Game of Thrones Season 8 Episode 5 Review: The Bells
Daenerys sees red and Jamie keeps it in the family as Game of Thrones reaches its conclusion.
This penultimate episode of Game of Thrones thunders to the finale of what is surely the biggest show ever. Catch up now via NOW TV Entertainment. Spoilers ahead for episode 5.
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Just hours after it first aired, ‘The Bells’ appears to be the most controversial episode Game of Thrones has ever put out. This was over an hour of your senses being attacked, and in a season full of stunning visuals, it still managed to stand out as one of the best episodes in terms of cinematography. Regardless of what you think about where they ended up going plot-wise, ‘The Bells’ is still notable for its horrific atmosphere and haunting score (which is one of the few things of the series that has stayed consistently good).
The episode saw Daenerys embrace her legacy as the Mad King’s Daughter, unleashing Drogon and laying waste to King’s Landing, killing thousands. It’s a move that’s proved to be divisive among fans of the show, who claim that the turn is way too sudden. I’m inclined to agree, as despite there being a number of hints that Dany might turn out this way, there hasn’t really been enough time to establish her as someone who would be willing to kill innocents to get what she wants.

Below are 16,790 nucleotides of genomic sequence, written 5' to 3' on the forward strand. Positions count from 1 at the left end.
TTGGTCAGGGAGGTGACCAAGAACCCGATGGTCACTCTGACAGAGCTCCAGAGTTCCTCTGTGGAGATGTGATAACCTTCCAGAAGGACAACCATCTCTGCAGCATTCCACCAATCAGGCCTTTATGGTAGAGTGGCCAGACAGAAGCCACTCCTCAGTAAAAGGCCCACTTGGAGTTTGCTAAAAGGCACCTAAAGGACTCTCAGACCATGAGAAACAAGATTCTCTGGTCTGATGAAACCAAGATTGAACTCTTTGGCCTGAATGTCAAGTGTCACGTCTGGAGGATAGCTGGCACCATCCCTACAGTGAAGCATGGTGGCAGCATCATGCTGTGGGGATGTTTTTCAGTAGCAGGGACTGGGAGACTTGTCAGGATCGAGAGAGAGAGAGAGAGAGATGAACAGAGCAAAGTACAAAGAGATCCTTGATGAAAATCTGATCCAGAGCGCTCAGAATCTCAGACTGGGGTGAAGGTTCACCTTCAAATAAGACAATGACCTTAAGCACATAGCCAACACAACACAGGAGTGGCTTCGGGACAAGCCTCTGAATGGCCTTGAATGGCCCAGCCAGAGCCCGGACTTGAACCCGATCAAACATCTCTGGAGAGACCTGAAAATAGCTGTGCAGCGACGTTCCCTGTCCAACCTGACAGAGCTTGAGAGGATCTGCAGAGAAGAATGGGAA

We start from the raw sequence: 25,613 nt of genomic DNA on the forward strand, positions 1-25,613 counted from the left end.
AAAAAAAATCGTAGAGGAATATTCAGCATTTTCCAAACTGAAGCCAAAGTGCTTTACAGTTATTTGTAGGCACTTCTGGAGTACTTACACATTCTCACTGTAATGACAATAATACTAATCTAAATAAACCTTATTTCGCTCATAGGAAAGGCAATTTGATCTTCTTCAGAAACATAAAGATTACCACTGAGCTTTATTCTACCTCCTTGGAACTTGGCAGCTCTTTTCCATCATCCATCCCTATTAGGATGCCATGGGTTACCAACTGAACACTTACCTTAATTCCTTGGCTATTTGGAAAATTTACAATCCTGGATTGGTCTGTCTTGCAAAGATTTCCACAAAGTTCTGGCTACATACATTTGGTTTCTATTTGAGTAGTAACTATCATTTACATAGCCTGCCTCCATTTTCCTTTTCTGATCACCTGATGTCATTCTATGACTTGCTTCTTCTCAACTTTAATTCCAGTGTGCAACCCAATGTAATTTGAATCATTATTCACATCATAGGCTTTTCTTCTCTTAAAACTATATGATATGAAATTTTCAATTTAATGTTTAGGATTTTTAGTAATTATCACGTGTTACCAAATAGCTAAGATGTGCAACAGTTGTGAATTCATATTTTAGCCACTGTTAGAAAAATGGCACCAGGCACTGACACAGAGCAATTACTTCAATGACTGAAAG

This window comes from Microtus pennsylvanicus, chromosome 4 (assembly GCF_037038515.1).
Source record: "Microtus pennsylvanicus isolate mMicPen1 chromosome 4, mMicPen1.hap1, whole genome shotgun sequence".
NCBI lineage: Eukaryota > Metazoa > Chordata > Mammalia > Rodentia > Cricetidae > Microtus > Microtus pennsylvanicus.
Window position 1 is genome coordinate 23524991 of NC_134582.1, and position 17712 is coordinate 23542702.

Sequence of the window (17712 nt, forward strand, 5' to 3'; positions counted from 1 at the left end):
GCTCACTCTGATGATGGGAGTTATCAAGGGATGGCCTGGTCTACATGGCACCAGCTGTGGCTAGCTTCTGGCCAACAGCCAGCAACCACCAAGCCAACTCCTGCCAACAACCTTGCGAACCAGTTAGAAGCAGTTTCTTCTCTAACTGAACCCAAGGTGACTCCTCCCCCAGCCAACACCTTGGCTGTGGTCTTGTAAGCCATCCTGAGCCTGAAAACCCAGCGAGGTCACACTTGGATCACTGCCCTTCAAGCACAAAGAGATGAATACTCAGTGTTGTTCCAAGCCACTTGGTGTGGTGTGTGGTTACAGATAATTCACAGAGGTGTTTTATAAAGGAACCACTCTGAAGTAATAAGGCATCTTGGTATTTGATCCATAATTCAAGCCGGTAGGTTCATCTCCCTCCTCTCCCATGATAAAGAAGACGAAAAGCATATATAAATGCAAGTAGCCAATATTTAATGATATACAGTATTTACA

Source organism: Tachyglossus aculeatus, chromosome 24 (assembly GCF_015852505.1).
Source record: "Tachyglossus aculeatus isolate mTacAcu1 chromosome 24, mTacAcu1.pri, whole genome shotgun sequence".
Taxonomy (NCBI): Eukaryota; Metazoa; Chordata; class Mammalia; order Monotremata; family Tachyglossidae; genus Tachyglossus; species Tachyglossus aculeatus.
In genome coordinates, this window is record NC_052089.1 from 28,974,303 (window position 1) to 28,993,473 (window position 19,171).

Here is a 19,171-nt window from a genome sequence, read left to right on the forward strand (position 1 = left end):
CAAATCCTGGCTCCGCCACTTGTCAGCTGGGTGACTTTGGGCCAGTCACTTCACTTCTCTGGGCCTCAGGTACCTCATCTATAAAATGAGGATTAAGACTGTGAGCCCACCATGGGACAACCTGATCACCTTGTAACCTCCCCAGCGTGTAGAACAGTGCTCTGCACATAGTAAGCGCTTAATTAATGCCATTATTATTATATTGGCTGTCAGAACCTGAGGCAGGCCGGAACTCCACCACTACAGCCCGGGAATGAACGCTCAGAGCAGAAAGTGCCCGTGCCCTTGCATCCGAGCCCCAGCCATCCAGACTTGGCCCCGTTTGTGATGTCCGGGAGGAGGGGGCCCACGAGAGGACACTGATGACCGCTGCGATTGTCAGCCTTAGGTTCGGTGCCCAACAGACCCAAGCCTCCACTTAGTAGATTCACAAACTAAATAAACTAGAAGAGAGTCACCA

A lot of this is due to the fact that the series has very little time to wrap this stuff up, and you wonder what they could have done with a full, 10-episode season. This was another episode that included an epic battle sequence, but whilst episode 3 was about pure survival, ‘The Bells’ is more about the characters realising the horrors of war.
Whilst Dany’s crazy turn was rushed, it was made more effective by the sheer spectacle of the violence. This was Game of Thrones at its most grisly, and certainly one you’ll want to skip if you’re not into gore (though you’re probably not into this show anyway if that’s the case). We see limbs and heads chopped off, people bleeding out, faces melting and charring from dragon fire and families carbonised. It really pushed home what's happening to the ordinary people of King’s Landing whilst the lords of the land war and squabble.
Another part of the episode that has proved to be contentious was Jamie going back to Cersei. I get what the writers were attempting here, and the idea of a tragic ending for the Lannister siblings is a good one, but coming off the Kingslayer apparently declaring his affection for Brienne (in the very same episode, no less) it seemed like a turn that happens very suddenly. Jamie is a character that has had a very specific arc, so him going straight back to Cersei seemingly on a whim makes little sense.
Elsewhere, The Hound finally confronts his big brother (played by an actor 20 years younger than him) for a highly anticipated clash of the Cleganes. The Hound’s lust for revenge has been one of the show’s most important conflicts, and it culminates in the episode’s best scene by far. Brutal and thematically weighty, Cleganebowl definitely delivered, with an extra bit of glorious splatter in the form of dressing gown-wearing mad scientist Qyburn getting dashed on some rocks.
Next week, everything ends as Game of Thrones draws its final sword.
Catch episode 6 on Monday April 20th, 9pm, exclusively on Sky Atlantic via the Sky Entertainment Package.
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